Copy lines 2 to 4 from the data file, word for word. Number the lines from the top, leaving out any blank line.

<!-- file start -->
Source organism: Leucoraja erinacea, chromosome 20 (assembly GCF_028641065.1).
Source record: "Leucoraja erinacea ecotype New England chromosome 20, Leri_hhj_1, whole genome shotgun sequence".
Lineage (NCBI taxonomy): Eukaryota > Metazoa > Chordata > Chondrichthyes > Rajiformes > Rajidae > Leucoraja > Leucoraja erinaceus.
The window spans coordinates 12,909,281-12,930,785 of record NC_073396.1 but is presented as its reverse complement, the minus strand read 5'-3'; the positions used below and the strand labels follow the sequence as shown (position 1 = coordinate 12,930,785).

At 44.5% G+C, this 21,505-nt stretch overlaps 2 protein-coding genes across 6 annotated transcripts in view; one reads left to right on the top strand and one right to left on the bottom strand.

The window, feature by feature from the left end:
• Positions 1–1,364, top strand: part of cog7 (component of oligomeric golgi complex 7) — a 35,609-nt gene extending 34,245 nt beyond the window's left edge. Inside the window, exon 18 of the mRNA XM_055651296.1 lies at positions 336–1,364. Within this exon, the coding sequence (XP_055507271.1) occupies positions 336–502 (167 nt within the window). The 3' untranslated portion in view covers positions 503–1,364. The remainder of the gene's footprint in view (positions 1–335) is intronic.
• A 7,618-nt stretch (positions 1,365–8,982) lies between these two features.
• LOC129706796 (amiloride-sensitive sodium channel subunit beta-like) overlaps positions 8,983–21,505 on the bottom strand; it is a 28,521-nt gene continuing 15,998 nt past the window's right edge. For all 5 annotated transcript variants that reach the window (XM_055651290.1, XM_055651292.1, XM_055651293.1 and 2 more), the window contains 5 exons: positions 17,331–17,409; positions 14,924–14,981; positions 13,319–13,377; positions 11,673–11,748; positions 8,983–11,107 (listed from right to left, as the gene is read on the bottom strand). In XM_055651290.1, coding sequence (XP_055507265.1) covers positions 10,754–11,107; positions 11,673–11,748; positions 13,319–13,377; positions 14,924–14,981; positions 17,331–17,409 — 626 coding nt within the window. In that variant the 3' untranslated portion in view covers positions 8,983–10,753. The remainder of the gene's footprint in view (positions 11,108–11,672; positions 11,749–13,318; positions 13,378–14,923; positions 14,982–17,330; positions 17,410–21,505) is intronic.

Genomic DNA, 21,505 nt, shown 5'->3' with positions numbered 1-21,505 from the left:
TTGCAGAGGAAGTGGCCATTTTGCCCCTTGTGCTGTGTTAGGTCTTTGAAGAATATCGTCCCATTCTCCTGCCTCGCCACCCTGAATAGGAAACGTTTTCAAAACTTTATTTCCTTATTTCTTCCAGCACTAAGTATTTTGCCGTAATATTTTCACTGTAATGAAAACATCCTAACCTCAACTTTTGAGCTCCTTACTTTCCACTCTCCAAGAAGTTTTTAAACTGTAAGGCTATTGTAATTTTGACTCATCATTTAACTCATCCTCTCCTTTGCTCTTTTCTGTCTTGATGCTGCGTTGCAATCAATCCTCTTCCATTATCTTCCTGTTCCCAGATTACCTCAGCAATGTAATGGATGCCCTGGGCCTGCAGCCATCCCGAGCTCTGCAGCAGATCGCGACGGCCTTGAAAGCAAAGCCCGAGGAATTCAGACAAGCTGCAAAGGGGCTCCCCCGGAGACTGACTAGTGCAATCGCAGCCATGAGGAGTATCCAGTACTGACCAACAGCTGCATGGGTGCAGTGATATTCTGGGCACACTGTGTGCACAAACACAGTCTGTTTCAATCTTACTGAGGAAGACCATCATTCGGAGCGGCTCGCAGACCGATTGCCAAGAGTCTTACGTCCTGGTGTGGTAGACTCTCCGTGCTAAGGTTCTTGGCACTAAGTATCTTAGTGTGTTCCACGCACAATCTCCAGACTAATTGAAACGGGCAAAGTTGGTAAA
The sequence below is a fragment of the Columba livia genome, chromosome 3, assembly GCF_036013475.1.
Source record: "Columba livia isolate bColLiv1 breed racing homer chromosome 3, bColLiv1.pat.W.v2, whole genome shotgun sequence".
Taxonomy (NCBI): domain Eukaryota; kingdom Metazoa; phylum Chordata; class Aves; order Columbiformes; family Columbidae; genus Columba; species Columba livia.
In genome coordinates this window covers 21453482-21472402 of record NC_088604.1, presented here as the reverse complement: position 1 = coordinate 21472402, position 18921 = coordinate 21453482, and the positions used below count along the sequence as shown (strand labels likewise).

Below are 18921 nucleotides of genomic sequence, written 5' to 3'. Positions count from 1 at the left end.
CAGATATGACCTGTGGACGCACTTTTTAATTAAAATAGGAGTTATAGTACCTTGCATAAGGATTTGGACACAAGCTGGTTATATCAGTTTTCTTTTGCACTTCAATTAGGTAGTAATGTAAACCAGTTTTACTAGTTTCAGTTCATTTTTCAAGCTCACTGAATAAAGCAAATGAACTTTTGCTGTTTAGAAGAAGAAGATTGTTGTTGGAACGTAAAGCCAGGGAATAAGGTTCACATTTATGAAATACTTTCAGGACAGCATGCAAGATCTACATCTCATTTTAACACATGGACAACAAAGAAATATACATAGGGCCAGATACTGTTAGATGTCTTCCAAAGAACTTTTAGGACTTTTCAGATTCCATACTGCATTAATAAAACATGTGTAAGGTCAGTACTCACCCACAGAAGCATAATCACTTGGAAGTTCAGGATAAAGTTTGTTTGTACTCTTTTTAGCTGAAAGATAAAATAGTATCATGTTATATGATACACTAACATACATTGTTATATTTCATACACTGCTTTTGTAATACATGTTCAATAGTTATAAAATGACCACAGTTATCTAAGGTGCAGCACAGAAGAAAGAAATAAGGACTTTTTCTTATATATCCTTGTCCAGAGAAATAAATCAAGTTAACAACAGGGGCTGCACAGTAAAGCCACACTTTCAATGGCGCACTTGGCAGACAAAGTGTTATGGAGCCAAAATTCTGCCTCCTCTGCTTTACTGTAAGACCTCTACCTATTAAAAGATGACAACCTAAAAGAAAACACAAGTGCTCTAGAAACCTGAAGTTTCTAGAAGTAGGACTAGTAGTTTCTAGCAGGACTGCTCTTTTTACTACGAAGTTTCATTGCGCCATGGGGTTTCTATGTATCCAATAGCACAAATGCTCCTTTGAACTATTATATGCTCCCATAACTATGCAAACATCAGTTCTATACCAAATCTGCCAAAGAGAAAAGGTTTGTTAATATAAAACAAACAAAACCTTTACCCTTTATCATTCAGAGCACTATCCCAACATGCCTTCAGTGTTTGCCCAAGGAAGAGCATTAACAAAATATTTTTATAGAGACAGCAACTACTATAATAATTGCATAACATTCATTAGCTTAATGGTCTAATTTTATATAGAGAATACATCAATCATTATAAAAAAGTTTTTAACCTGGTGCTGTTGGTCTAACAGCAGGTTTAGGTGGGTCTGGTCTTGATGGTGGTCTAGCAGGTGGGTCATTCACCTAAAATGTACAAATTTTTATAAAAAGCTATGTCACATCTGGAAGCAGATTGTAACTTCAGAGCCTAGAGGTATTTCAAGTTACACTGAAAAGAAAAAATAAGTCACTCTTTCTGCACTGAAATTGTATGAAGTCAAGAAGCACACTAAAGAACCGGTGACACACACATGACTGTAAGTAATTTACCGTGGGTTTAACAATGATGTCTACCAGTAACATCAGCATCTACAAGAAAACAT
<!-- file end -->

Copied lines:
Source record: "Leucoraja erinacea ecotype New England chromosome 20, Leri_hhj_1, whole genome shotgun sequence".
Lineage (NCBI taxonomy): Eukaryota > Metazoa > Chordata > Chondrichthyes > Rajiformes > Rajidae > Leucoraja > Leucoraja erinaceus.
The window spans coordinates 12,909,281-12,930,785 of record NC_073396.1 but is presented as its reverse complement, the minus strand read 5'-3'; the positions used below and the strand labels follow the sequence as shown (position 1 = coordinate 12,930,785).